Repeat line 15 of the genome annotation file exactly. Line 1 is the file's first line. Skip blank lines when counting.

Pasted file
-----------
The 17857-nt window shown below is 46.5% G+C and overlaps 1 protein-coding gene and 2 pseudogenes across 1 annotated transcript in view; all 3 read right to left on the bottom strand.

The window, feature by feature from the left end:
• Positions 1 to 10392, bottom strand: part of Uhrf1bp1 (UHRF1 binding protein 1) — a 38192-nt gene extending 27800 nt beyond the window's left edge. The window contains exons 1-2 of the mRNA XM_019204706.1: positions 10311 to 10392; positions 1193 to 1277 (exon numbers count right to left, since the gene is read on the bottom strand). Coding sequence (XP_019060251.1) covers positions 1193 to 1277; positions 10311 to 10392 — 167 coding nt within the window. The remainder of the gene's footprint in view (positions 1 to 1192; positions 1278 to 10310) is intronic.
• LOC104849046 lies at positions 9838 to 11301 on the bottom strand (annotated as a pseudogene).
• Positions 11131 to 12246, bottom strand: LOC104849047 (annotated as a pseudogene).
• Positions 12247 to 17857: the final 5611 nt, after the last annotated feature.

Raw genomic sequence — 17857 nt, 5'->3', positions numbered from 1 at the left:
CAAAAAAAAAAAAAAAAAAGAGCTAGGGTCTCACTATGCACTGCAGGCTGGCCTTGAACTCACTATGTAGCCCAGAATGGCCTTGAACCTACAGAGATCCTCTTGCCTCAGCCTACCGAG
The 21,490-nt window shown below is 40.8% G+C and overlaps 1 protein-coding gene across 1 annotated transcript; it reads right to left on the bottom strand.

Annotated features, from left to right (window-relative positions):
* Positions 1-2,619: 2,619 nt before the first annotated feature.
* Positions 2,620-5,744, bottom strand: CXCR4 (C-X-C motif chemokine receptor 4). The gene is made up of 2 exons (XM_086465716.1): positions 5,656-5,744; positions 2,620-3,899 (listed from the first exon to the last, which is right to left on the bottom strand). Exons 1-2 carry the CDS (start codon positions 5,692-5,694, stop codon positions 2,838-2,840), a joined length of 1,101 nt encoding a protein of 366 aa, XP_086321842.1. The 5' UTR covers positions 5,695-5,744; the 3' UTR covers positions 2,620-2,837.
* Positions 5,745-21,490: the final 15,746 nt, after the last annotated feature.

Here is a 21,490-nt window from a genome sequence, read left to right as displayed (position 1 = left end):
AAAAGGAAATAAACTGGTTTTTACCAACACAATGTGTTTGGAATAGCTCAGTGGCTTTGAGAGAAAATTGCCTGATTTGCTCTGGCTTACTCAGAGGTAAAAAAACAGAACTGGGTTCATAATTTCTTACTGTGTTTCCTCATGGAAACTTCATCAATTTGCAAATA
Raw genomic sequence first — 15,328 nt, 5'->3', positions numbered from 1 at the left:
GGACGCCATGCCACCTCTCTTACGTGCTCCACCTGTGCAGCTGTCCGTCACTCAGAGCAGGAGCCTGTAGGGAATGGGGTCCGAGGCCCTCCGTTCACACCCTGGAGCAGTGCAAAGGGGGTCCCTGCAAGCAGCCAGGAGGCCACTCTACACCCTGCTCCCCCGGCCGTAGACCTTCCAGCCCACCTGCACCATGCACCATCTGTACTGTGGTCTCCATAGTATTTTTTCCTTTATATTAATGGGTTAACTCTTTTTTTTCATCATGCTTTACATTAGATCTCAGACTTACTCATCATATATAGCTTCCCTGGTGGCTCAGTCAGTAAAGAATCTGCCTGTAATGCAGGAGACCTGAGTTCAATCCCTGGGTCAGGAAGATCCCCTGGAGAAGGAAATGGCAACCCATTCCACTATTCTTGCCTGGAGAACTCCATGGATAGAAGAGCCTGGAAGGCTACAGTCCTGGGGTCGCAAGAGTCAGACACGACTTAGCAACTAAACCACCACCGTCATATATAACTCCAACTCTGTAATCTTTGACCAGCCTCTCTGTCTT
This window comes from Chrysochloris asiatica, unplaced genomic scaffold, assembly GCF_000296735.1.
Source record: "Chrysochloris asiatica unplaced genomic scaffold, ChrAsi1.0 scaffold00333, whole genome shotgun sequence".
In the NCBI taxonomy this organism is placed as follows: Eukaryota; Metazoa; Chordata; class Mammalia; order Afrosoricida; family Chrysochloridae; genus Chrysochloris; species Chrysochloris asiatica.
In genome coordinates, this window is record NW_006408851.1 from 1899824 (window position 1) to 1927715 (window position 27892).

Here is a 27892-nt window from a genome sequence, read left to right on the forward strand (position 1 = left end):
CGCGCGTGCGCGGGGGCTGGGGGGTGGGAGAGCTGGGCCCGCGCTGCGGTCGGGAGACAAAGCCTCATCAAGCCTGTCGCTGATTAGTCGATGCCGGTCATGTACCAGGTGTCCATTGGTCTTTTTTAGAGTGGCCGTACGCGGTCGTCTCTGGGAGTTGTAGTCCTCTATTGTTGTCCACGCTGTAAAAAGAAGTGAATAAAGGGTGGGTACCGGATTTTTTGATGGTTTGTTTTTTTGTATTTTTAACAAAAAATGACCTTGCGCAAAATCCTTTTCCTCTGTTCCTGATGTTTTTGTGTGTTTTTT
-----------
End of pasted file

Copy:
AAAAGGAAATAAACTGGTTTTTACCAACACAATGTGTTTGGAATAGCTCAGTGGCTTTGAGAGAAAATTGCCTGATTTGCTCTGGCTTACTCAGAGGTAAAAAAACAGAACTGGGTTCATAATTTCTTACTGTGTTTCCTCATGGAAACTTCATCAATTTGCAAATA